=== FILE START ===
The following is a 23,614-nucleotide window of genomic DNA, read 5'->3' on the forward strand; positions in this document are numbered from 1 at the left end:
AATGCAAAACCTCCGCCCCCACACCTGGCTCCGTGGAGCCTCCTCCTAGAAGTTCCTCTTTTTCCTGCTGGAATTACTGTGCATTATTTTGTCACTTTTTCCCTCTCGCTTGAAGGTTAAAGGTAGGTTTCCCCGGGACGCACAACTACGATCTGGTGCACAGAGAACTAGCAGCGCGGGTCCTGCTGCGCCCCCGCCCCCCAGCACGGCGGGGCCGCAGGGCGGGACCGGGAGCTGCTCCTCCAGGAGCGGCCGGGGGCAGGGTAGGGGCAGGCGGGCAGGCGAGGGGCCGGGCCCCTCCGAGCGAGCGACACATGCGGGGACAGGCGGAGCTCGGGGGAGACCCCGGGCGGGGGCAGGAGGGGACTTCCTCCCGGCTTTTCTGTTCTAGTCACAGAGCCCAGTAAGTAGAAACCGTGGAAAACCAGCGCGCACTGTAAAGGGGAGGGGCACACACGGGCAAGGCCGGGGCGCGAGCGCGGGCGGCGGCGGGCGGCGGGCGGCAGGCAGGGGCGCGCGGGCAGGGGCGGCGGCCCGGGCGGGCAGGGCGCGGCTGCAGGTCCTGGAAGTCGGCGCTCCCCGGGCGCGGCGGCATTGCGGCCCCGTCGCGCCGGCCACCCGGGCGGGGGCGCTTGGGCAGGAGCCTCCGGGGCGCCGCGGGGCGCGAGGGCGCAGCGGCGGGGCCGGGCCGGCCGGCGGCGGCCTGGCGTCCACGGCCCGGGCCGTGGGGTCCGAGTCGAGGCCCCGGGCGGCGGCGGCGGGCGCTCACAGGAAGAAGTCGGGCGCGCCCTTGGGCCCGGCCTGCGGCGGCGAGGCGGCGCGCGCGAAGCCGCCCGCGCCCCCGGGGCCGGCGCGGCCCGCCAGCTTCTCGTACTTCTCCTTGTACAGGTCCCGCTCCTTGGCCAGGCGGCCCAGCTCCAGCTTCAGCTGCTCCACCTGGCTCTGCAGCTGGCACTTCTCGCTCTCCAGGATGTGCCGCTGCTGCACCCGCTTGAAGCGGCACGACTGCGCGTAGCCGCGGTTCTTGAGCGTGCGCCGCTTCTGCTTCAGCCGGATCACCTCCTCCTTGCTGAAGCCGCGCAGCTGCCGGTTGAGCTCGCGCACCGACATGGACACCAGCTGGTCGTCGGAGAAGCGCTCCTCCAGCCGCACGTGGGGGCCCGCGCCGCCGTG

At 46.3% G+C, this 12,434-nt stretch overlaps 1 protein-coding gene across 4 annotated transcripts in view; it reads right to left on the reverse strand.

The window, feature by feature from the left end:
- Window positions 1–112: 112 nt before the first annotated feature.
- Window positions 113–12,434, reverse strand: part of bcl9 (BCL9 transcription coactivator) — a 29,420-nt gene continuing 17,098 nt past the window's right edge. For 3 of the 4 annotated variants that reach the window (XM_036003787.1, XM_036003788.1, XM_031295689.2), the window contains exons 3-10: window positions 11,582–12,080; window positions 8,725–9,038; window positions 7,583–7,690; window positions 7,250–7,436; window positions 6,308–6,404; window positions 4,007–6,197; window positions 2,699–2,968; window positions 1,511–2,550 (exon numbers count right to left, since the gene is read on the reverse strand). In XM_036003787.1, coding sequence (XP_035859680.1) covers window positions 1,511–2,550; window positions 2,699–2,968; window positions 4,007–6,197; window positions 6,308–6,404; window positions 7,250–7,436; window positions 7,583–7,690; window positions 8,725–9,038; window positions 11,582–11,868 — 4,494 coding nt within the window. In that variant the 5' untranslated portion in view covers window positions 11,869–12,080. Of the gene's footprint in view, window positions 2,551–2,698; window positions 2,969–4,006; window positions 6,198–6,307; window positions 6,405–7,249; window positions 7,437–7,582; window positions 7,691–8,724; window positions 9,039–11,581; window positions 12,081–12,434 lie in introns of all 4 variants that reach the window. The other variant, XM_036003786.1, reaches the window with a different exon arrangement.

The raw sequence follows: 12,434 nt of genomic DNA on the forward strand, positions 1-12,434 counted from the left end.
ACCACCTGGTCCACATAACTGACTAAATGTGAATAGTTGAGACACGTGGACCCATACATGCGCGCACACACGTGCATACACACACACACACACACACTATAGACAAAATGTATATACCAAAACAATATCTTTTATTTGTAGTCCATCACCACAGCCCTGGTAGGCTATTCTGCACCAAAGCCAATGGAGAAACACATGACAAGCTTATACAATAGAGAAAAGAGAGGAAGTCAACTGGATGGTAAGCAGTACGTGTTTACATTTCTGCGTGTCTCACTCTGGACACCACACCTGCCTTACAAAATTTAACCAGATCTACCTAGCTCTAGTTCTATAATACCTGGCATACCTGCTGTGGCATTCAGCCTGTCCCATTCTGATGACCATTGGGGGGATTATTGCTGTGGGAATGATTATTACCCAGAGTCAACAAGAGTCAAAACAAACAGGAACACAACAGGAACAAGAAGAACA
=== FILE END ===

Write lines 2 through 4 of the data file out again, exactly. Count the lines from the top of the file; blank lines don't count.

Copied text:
AATGCAAAACCTCCGCCCCCACACCTGGCTCCGTGGAGCCTCCTCCTAGAAGTTCCTCTTTTTCCTGCTGGAATTACTGTGCATTATTTTGTCACTTTTTCCCTCTCGCTTGAAGGTTAAAGGTAGGTTTCCCCGGGACGCACAACTACGATCTGGTGCACAGAGAACTAGCAGCGCGGGTCCTGCTGCGCCCCCGCCCCCCAGCACGGCGGGGCCGCAGGGCGGGACCGGGAGCTGCTCCTCCAGGAGCGGCCGGGGGCAGGGTAGGGGCAGGCGGGCAGGCGAGGGGCCGGGCCCCTCCGAGCGAGCGACACATGCGGGGACAGGCGGAGCTCGGGGGAGACCCCGGGCGGGGGCAGGAGGGGACTTCCTCCCGGCTTTTCTGTTCTAGTCACAGAGCCCAGTAAGTAGAAACCGTGGAAAACCAGCGCGCACTGTAAAGGGGAGGGGCACACACGGGCAAGGCCGGGGCGCGAGCGCGGGCGGCGGCGGGCGGCGGGCGGCAGGCAGGGGCGCGCGGGCAGGGGCGGCGGCCCGGGCGGGCAGGGCGCGGCTGCAGGTCCTGGAAGTCGGCGCTCCCCGGGCGCGGCGGCATTGCGGCCCCGTCGCGCCGGCCACCCGGGCGGGGGCGCTTGGGCAGGAGCCTCCGGGGCGCCGCGGGGCGCGAGGGCGCAGCGGCGGGGCCGGGCCGGCCGGCGGCGGCCTGGCGTCCACGGCCCGGGCCGTGGGGTCCGAGTCGAGGCCCCGGGCGGCGGCGGCGGGCGCTCACAGGAAGAAGTCGGGCGCGCCCTTGGGCCCGGCCTGCGGCGGCGAGGCGGCGCGCGCGAAGCCGCCCGCGCCCCCGGGGCCGGCGCGGCCCGCCAGCTTCTCGTACTTCTCCTTGTACAGGTCCCGCTCCTTGGCCAGGCGGCCCAGCTCCAGCTTCAGCTGCTCCACCTGGCTCTGCAGCTGGCACTTCTCGCTCTCCAGGATGTGCCGCTGCTGCACCCGCTTGAAGCGGCACGACTGCGCGTAGCCGCGGTTCTTGAGCGTGCGCCGCTTCTGCTTCAGCCGGATCACCTCCTCCTTGCTGAAGCCGCGCAGCTGCCGGTTGAGCTCGCGCACCGACATGGACACCAGCTGGTCGTCGGAGAAGCGCTCCTCCAGCCGCACGTGGGGGCCCGCGCCGCCGTG

At 46.3% G+C, this 12,434-nt stretch overlaps 1 protein-coding gene across 4 annotated transcripts in view; it reads right to left on the reverse strand.

The window, feature by feature from the left end: